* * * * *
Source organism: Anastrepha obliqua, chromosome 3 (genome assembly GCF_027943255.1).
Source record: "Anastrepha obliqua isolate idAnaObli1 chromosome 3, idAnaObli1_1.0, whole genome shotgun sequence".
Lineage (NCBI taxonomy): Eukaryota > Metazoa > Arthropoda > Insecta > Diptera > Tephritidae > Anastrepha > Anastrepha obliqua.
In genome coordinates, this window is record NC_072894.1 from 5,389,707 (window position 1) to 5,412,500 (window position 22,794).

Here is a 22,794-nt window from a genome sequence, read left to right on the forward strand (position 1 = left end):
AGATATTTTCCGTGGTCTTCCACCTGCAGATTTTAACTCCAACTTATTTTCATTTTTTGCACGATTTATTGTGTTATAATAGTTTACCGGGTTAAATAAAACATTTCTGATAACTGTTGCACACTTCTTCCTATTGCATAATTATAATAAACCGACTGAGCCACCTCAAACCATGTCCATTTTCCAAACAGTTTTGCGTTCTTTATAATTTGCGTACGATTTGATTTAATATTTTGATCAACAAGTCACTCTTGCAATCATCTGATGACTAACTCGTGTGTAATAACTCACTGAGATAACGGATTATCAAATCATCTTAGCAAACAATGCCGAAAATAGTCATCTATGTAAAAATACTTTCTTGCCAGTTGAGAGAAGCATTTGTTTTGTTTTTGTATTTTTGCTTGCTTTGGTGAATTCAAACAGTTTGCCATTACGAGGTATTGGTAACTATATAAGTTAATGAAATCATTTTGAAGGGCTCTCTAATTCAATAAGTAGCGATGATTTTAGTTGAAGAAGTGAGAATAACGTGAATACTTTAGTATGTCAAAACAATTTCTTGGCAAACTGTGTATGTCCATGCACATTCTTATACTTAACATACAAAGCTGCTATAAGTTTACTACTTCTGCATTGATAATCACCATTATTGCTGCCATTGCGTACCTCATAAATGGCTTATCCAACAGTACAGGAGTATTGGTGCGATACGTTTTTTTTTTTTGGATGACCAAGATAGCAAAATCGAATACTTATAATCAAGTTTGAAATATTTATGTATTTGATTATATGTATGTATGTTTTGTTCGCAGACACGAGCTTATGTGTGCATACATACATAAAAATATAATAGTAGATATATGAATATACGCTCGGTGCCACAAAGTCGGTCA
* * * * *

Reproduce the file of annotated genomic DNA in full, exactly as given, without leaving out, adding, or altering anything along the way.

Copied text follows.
Source organism: Anastrepha obliqua, chromosome 3 (genome assembly GCF_027943255.1).
Source record: "Anastrepha obliqua isolate idAnaObli1 chromosome 3, idAnaObli1_1.0, whole genome shotgun sequence".
Lineage (NCBI taxonomy): Eukaryota > Metazoa > Arthropoda > Insecta > Diptera > Tephritidae > Anastrepha > Anastrepha obliqua.
In genome coordinates, this window is record NC_072894.1 from 5,389,707 (window position 1) to 5,412,500 (window position 22,794).

Here is a 22,794-nt window from a genome sequence, read left to right on the forward strand (position 1 = left end):
AGATATTTTCCGTGGTCTTCCACCTGCAGATTTTAACTCCAACTTATTTTCATTTTTTGCACGATTTATTGTGTTATAATAGTTTACCGGGTTAAATAAAACATTTCTGATAACTGTTGCACACTTCTTCCTATTGCATAATTATAATAAACCGACTGAGCCACCTCAAACCATGTCCATTTTCCAAACAGTTTTGCGTTCTTTATAATTTGCGTACGATTTGATTTAATATTTTGATCAACAAGTCACTCTTGCAATCATCTGATGACTAACTCGTGTGTAATAACTCACTGAGATAACGGATTATCAAATCATCTTAGCAAACAATGCCGAAAATAGTCATCTATGTAAAAATACTTTCTTGCCAGTTGAGAGAAGCATTTGTTTTGTTTTTGTATTTTTGCTTGCTTTGGTGAATTCAAACAGTTTGCCATTACGAGGTATTGGTAACTATATAAGTTAATGAAATCATTTTGAAGGGCTCTCTAATTCAATAAGTAGCGATGATTTTAGTTGAAGAAGTGAGAATAACGTGAATACTTTAGTATGTCAAAACAATTTCTTGGCAAACTGTGTATGTCCATGCACATTCTTATACTTAACATACAAAGCTGCTATAAGTTTACTACTTCTGCATTGATAATCACCATTATTGCTGCCATTGCGTACCTCATAAATGGCTTATCCAACAGTACAGGAGTATTGGTGCGATACGTTTTTTTTTTTTGGATGACCAAGATAGCAAAATCGAATACTTATAATCAAGTTTGAAATATTTATGTATTTGATTATATGTATGTATGTTTTGTTCGCAGACACGAGCTTATGTGTGCATACATACATAAAAATATAATAGTAGATATATGAATATACGCTCGGTGCCACAAAGTCGGTCA